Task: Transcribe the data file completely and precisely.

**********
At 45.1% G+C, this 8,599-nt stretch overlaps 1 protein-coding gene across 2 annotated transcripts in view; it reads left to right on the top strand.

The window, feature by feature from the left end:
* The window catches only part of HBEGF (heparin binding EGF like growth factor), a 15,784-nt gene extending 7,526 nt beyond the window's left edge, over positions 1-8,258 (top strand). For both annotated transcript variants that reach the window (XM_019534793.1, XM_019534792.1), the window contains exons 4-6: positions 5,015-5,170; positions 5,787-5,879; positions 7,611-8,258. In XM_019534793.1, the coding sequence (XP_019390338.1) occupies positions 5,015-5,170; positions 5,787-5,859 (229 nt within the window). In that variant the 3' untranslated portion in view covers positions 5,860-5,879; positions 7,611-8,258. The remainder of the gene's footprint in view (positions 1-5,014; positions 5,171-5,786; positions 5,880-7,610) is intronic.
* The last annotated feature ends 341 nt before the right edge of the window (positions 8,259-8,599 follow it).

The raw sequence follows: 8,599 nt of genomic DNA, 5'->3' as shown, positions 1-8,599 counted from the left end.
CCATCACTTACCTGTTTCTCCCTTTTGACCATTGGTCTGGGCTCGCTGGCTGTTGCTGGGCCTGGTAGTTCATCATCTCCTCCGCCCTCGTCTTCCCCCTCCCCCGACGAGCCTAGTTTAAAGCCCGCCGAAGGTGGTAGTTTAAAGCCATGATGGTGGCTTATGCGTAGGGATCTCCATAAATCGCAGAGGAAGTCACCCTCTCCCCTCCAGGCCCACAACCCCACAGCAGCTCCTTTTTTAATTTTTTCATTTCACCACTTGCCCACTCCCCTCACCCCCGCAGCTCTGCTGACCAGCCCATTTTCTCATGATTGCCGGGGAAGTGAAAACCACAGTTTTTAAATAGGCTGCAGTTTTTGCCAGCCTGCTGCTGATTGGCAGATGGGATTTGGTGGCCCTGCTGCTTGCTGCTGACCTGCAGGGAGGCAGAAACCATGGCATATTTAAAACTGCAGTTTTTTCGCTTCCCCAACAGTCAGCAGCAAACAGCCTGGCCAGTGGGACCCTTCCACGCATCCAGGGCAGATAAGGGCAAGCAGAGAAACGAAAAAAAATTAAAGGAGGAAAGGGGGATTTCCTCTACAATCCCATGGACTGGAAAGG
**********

At 45.1% G+C, this 8,599-nt stretch overlaps 1 protein-coding gene across 2 annotated transcripts in view; it reads left to right on the top strand.

The window, feature by feature from the left end:
* The window catches only part of HBEGF (heparin binding EGF like growth factor), a 15,784-nt gene extending 7,526 nt beyond the window's left edge, over positions 1-8,258 (top strand). For both annotated transcript variants that reach the window (XM_019534793.1, XM_019534792.1), the window contains exons 4-6: positions 5,015-5,170; positions 5,787-5,879; positions 7,611-8,258. In XM_019534793.1, the coding sequence (XP_019390338.1) occupies positions 5,015-5,170; positions 5,787-5,859 (229 nt within the window). In that variant the 3' untranslated portion in view covers positions 5,860-5,879; positions 7,611-8,258. The remainder of the gene's footprint in view (positions 1-5,014; positions 5,171-5,786; positions 5,880-7,610) is intronic.
* The last annotated feature ends 341 nt before the right edge of the window (positions 8,259-8,599 follow it).

The raw sequence follows: 8,599 nt of genomic DNA, 5'->3' as shown, positions 1-8,599 counted from the left end.
CCATCACTTACCTGTTTCTCCCTTTTGACCATTGGTCTGGGCTCGCTGGCTGTTGCTGGGCCTGGTAGTTCATCATCTCCTCCGCCCTCGTCTTCCCCCTCCCCCGACGAGCCTAGTTTAAAGCCCGCCGAAGGTGGTAGTTTAAAGCCATGATGGTGGCTTATGCGTAGGGATCTCCATAAATCGCAGAGGAAGTCACCCTCTCCCCTCCAGGCCCACAACCCCACAGCAGCTCCTTTTTTAATTTTTTCATTTCACCACTTGCCCACTCCCCTCACCCCCGCAGCTCTGCTGACCAGCCCATTTTCTCATGATTGCCGGGGAAGTGAAAACCACAGTTTTTAAATAGGCTGCAGTTTTTGCCAGCCTGCTGCTGATTGGCAGATGGGATTTGGTGGCCCTGCTGCTTGCTGCTGACCTGCAGGGAGGCAGAAACCATGGCATATTTAAAACTGCAGTTTTTTCGCTTCCCCAACAGTCAGCAGCAAACAGCCTGGCCAGTGGGACCCTTCCACGCATCCAGGGCAGATAAGGGCAAGCAGAGAAACGAAAAAAAATTAAAGGAGGAAAGGGGGATTTCCTCTACAATCCCATGGACTGGAAAGG